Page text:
Holistic is defined as, “Relating to or concerned with complete systems rather than with individual parts.” A more detailed definition is:”Relating to or concerned with wholes or with complete systems rather than with the analysis of, treatment of, or dissection into parts <holistic medicine attempts to treat both the mind and the body> <holistic ecology views humans and the environment as a single system>” (Definitions from here.)
I don’t view holistic living as engaging in non-typical practices like herbalism, yoga, and vegan diets. Holistic living is creating a life that fills us with joy by finding what works for us to help bring that joy. I focus on scientifically proven techniques and overarching lifestyles rather than anything specific or anecdotal.
Holistic living is focusing on all aspects of our health including spiritual, physical, emotional, and mental. It is having good relationships with God, ourself, our family and community. It is removing the chaos from our lives, and having vision and purpose, and know where we stand. It is going forward with that purpose, by planning, to remove junk, improve and maintain our lives. It is pushing forward with creativity, finding connection and sharing with other.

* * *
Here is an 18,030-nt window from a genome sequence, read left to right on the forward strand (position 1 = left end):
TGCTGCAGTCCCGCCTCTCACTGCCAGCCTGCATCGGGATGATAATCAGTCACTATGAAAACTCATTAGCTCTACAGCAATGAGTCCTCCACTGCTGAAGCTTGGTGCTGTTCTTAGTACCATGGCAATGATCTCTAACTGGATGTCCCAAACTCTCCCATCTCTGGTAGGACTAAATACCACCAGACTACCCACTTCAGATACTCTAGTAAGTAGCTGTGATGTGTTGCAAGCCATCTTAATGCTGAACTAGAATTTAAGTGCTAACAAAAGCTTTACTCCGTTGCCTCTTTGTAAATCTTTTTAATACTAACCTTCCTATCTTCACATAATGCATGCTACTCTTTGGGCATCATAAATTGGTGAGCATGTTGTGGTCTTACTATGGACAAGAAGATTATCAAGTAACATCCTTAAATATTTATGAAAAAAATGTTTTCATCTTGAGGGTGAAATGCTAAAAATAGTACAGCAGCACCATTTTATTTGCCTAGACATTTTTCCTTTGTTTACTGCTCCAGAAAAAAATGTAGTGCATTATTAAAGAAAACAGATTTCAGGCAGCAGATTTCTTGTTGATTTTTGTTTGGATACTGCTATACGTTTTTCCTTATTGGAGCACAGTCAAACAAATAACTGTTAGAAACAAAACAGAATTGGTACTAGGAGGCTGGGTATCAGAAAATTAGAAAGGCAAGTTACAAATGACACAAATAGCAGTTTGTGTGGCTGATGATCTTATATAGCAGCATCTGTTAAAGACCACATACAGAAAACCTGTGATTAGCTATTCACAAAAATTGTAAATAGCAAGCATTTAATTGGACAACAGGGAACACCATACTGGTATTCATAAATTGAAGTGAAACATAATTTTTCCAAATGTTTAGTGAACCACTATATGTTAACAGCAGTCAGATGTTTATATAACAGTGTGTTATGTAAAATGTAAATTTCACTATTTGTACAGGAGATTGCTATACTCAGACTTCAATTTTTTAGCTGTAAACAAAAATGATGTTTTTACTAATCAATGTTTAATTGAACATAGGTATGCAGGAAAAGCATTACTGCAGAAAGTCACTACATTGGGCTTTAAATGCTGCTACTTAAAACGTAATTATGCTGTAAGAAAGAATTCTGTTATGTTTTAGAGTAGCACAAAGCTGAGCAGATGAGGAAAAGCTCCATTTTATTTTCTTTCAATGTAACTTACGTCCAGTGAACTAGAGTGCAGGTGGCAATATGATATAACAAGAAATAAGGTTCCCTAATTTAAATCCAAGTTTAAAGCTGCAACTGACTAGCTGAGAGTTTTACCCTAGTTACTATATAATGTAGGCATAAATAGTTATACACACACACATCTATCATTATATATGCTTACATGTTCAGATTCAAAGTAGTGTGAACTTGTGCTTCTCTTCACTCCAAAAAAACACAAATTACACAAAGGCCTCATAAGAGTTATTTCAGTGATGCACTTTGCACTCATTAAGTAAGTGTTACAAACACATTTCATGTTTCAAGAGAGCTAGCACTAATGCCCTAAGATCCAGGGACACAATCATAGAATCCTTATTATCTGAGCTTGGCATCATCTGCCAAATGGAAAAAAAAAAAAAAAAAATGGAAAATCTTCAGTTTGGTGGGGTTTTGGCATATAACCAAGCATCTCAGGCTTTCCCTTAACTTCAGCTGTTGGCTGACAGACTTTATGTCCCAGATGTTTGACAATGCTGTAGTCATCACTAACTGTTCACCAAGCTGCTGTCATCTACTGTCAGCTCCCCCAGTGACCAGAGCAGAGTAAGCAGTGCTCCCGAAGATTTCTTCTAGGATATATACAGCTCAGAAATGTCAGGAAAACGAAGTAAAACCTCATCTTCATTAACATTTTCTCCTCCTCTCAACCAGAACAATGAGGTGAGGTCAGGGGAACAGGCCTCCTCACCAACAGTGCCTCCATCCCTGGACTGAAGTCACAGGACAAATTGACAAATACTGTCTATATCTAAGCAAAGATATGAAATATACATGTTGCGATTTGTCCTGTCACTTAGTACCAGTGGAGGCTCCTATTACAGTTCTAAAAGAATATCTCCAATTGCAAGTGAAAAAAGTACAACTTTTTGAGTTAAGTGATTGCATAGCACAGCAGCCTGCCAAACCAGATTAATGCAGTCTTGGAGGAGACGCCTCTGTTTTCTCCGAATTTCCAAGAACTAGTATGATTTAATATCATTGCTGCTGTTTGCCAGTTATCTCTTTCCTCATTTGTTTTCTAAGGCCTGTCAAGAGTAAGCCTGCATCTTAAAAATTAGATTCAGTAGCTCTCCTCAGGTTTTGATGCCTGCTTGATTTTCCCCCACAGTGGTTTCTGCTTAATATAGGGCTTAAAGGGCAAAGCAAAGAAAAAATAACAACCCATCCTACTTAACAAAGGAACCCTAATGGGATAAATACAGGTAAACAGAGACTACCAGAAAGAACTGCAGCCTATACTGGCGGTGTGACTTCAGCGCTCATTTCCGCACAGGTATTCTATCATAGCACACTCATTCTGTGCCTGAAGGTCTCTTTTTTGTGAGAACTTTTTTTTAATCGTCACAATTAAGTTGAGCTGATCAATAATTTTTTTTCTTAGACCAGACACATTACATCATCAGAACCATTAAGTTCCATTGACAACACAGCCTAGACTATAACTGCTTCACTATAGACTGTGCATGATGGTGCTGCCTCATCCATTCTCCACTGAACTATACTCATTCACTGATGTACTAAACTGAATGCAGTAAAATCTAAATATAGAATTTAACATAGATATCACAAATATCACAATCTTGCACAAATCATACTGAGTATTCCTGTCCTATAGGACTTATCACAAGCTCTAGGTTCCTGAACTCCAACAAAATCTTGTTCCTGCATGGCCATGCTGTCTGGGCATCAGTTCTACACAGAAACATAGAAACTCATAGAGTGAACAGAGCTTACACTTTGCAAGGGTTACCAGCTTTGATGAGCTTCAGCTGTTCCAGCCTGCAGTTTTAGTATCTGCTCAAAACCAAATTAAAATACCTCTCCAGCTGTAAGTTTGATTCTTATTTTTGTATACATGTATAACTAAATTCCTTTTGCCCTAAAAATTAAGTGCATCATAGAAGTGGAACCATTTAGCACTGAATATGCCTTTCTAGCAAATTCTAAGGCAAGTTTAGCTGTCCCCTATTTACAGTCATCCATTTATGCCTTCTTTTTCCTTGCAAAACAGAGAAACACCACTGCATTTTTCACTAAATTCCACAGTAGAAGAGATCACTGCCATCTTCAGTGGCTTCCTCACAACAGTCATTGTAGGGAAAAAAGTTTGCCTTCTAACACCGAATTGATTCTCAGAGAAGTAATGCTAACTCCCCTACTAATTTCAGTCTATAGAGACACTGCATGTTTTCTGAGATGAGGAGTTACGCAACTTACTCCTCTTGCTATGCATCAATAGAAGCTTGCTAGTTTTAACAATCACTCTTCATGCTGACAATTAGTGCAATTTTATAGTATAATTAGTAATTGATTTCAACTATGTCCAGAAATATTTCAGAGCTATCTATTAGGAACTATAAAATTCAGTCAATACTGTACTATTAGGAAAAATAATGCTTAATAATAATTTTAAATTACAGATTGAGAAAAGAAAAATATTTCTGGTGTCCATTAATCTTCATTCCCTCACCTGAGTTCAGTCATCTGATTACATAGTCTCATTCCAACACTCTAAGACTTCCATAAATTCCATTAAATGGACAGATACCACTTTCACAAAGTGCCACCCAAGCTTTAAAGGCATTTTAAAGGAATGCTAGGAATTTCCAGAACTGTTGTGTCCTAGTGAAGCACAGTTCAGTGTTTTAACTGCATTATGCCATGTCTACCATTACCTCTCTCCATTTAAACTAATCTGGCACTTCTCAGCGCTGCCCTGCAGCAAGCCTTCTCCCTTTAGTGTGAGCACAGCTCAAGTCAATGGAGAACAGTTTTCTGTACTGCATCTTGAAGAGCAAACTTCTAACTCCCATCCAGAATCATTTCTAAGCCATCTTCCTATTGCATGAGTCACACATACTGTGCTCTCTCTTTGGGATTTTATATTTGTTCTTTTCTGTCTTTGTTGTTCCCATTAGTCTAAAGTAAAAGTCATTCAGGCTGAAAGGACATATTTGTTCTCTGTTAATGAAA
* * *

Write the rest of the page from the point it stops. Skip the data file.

Gardens and homes jumpstart holistic living. The garden is one of the most powerful places to start a holistic lifestyle.
A garden is already holistic in nature. A garden isn’t just individual plants. The plants work together in a broader ecosystem that includes the caretaker, soil, insects, water, microbiology, and climate. Gardens provide their caretakers with their basic necessities: food, water, and clean air. They provide beauty, produce, and opportunity for enriching experiences.
By paying attention to the interactions between the gardener, plants, other living organisms and elements a garden can flourish in a more natural and beneficial way.
A home is a place not just a house with people in it. A home is an environment of growth and opportunity for ourselves and our family. By creating homes, we create places that bring us joy. The routine work of cleaning, cooking, maintenance, and improvements can provide growth experiences for the family.
We often tend to think of our careers and home life and personal life as separate entities that often compete with one another. Much of the world is striving to find “balance” between these competing forces.
But I believe that careers, home life, and personal life can instead work together as one singular whole. Family, career, and self-care are all needed and are not competing with each other, but should interlock together.
I went through a period of time of emotional distress. My life became lopsided as a mother of young children. I knew my role as a full-time mother was important, but I was unable to maintain the emotional health necessary to do that role. I began to focus on more than just my children and involving my children in more than just me. I started gardening, volunteering, exercising, decorating, creating friendships and writing. I started to be healthier emotionally, and my children were also able to gain more beneficial experiences.